FOR thousands of Scots retiring in the coming months, how they use their pension pot will be one of the biggest financial decisions they ever make. The vast majority will use their hard-earned money to buy an annuity – but now, more than ever, this decision requires careful consideration.
Several factors, including volatile markets and plummeting annuity rates, have combined to make the purchase of an annuity, which provides a guaranteed income for the remainder of their lives, less straightforward than ever for retirees. There remains a huge chasm in the annuity market between the best and worst providers, with millions losing out by sticking with pension providers that fail to offer them a decent rate of income.
With many people now retired for 20 years or more, there's a lot of time in which to count the cost of taking the wrong option, but those nearing retirement can take a few simple steps to get the best out of their annuity purchase.
1 SHOP AROUND
According to the most recent figures published by the Association of British Insurers, 63 per cent of retirees last year bought an annuity from their existing pension provider without looking for a better deal. Investors with the more competitive annuity providers – including Aegon, Legal & General and Aviva – are often better off staying where they are, but others are paying the price either for their loyalty or their apathy.
It's estimated that someone sticking with an insurer offering one of the least competitive deals could be getting 30 per cent less income from their annuity than if they used the Open Market Option (OMO) to shop around for the best price.
But four in five retirees have never heard of the OMO, according to annuity provider Just Retirement, which estimated that those retirees were missing out on around 500 million of extra income by missing out on the chance to seek a better deal.
Paul Lothian, director of Verus Chartered Financial Planners in Dundee, said: "Arguably, the insurance industry is not doing enough to highlight this option to pension savers when providing details of available benefits to the member at retirement.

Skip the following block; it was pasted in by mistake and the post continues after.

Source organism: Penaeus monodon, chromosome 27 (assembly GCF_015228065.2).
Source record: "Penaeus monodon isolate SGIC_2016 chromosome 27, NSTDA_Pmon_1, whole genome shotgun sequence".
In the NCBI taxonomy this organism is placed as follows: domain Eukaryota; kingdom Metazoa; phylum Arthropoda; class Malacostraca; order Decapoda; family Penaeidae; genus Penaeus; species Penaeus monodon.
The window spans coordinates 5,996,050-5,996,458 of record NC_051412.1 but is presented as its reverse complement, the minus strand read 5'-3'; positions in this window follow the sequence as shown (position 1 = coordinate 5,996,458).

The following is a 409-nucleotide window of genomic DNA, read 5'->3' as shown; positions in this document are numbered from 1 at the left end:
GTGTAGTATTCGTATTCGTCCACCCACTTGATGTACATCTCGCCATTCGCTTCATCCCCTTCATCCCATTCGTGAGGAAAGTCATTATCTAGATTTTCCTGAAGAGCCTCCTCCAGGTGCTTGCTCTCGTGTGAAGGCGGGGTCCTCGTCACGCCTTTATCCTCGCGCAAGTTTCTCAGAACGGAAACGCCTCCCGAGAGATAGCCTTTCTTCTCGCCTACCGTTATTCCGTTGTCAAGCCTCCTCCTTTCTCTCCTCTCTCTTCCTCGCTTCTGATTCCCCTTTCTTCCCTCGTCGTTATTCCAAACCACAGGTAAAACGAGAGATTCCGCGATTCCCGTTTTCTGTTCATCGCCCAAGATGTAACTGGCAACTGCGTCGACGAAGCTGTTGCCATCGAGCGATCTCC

"While the OMO is always included, it is clearly not being given sufficient prominence, often being hidden away on the last page of documentation."
Use the internet to search for the best annuity, with helpful websites including www. moneymadeclear.fsa.gov.uk and www.annuity-bureau.co.uk.
2 ENHANCE YOUR PROSPECTS
This country's poor health record means that many Scots could benefit from taking an enhanced or impaired annuity.
These are available to smokers and those with health conditions that could reduce their life expectancy and they pay out a higher income on the assumption of a shorter payout period.
An enhanced annuity could pay an income of up to 50 per cent higher than might be paid by the existing pension provider, which will generally not take account of your health, said Lothian.
"Given the increasing numbers of impoverished pensioners, it's concerning that more people don't seek to maximise their pension income in this fashion."
As Nigel Callaghan, pensions analyst at Hargreaves Lansdown, explained, annuity purchase is the time to come clean about any health conditions you may have. "People are conditioned to downplay things, but this is the one time to tell your insurer if you smoke, or if you have one of the 1,500 medical conditions that could entitle you to an enhanced annuity, such as high cholesterol, high blood pressure or being overweight."